any commitment was sought for the replacement of the Metro car, which accounts for two fifths of the Rover Group's sales and is the only Rover car in the country that is in the top-selling bracket?"committed to the further development of Rover Group"—
I can assure my hon. Friend that BAe has told us that it looks on its acquisition of the Rover Group as a long-term investment and is committed to the maintenance and development in the longer term of the group's present business. It would clearly be wrong for the Government to impose constraints and commitments on the management of the group when it must make its own decisions on capital investment and on its future.I am in no doubt that BAe has acquired the business to develop and maintain it. Obviously, it will address itself —together with the Rover Group management which is joining it—to the future well-being of the business and the shape of the product range.
Does the Minister agree with his noble Friend Lord Bruce-Gardyne, who has described these as "golden giveaway terms"? Does he agree that the Government are paying BAe to take the Rover Group off their hands just as it is becoming profitable, and will he at least guarantee that the Government's golden share of 15 per cent. in BAe will be maintained?It is now clear to the electorate that, whatever else may be the case, investments in the economy are not safe in the Government's hands.
If those comments by Lord Bruce-Gardyne are accurately quoted, I flatly disagree with them. I advise the hon. Member for Truro (Mr. Taylor) and my noble Friend to study the terms more closely and to consider the full extent of the contingency liabilities and obligations that the taxpayer now faces in owning the Rover Group. As a consequence of the deal, we will extinguish all those assurances and all the excessive tax losses, and will return the company—on a sound basis—to the private sector, where it has a better prospect of thriving in the future. The arrangements for the golden share in British Aerospace remain unaffected and stay as they have always been announced.
I thank Leslie Crowther for that statement, which is the industrial equivalent of the 5p cemetery. What will the Minister say to give any confidence to the workers of Rover, given that BAe has just announced its intention to reduce its costs by one fifth in the next two years and by a further one third in the following two years? Since Rover and BAe are both heavily dependent on export markets, and are therefore vulnerable to the falling dollar, what guarantees is the Minister giving today for the jobs of Rover workers against the background of that economic cutback? With an increased tendency towards sweating in Ford, Jaguar and Land Rover, is it not a fact that car workers' trade unions will have to strenghthen their organisations to fight the battles ahead?
British Aerospace is in a highly competitive market in both its civil aviation and military business. Therefore, I have no doubt that all those with the interests of BAe at heart will welcome the commitment of the management to bring down, and keep down, its costs and remain competitive, which I am sure it will endeavour to do. The guarantee of jobs that the hon. Gentleman seeks cannot be given, except in the context of looking for jobs to be assured by continued success in the market place. It does not matter who owns the company, whether it is a public sector or private sector owner, of whatever sort. The well-being of the company and those who work for it depends on its continued success in the market place and the continued improvement in performance that we have seen under Graham Day's leadership in the past 12 months.The idea that the organisations representing car workers need to be strengthened does not instantly come to my mind. What is needed is for the organisations representing those workers to come up to date with the 1980s and realise that the attitudes that they have displayed recently in the face of an attractive Ford investment proposal in Scotland will set the car industry in this country moving backwards, rather than forwards.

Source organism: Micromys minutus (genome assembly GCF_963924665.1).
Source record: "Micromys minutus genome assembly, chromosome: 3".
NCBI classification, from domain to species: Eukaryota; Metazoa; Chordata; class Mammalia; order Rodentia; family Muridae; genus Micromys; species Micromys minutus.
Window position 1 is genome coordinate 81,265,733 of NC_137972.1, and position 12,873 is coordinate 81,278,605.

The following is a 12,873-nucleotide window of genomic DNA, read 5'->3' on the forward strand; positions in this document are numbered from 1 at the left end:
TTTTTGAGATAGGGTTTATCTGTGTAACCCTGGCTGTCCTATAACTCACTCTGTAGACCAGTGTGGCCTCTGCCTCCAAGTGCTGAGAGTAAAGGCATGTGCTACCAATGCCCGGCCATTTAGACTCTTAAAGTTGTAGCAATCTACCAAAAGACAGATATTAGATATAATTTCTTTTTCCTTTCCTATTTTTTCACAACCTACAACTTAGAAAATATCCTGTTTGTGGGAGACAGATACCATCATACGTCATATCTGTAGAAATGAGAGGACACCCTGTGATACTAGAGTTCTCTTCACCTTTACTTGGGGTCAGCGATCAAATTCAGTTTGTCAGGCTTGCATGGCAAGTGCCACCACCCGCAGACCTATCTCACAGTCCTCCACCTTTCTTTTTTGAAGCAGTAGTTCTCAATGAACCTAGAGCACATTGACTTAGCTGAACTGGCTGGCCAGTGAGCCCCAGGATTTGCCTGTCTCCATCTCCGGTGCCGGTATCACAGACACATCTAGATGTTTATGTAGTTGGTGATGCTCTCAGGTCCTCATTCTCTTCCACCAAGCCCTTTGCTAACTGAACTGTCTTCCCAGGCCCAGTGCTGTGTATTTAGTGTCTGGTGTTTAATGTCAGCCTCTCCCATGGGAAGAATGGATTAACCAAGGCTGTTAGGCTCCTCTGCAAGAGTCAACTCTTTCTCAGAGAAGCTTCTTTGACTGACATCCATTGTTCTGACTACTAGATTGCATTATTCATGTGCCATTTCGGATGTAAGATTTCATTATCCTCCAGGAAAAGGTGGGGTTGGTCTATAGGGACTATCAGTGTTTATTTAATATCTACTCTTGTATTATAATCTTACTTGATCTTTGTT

Will my right hon. and learned Friend accept that this is a welcome end to a disastrous story that was started by the right hon. Member for Chesterfield (Mr. Benn) when he put together two companies that should never have been together? Is it not a vindication of the Government's policy of a step-by-step privatisation of the original British Leyland group, culminating in this arrangement with BAe? In fact, the paying of £800 million is a good deal when it gets the taxpayer off the hook for a £1·6 billion guarantee. The taxpayer should be rejoicing, and we should be wishing the firm every success in the future.
I am grateful to my hon. Friend for his comments. It is a remarkably successful outcome to the Government's attempts to prepare the Rover Group as a whole for a return to the private sector. I agree that we should look back with relief to the ending of a period during which almost £3 billion has been expended by the taxpayer on covering losses in that group, when we all know how £3 billion of taxpayers' money could have been put to other purposes had the group not been performing as it was.On the matter of the £800 million, the fact is that the bank indebtedness of the company was allowed to accrue only because the Government were standing behind it. No other company trading in the same way as the Rover Group could have built up that bank indebtedness. It is simply not reasonable to expect it to be taken on by any new purchaser. That would have applied however we had eventually moved to privatisation of the group. Therefore, we have extinguished that bank indebtedness but, at the same time, as my hon. Friend the Member for Surrey, North-West (Mr. Grylls) points out, we are getting rid of all sorts of other liabilities for the taxpayer which cannot be brought to an end except by successful privatisation of the sort that I have announced.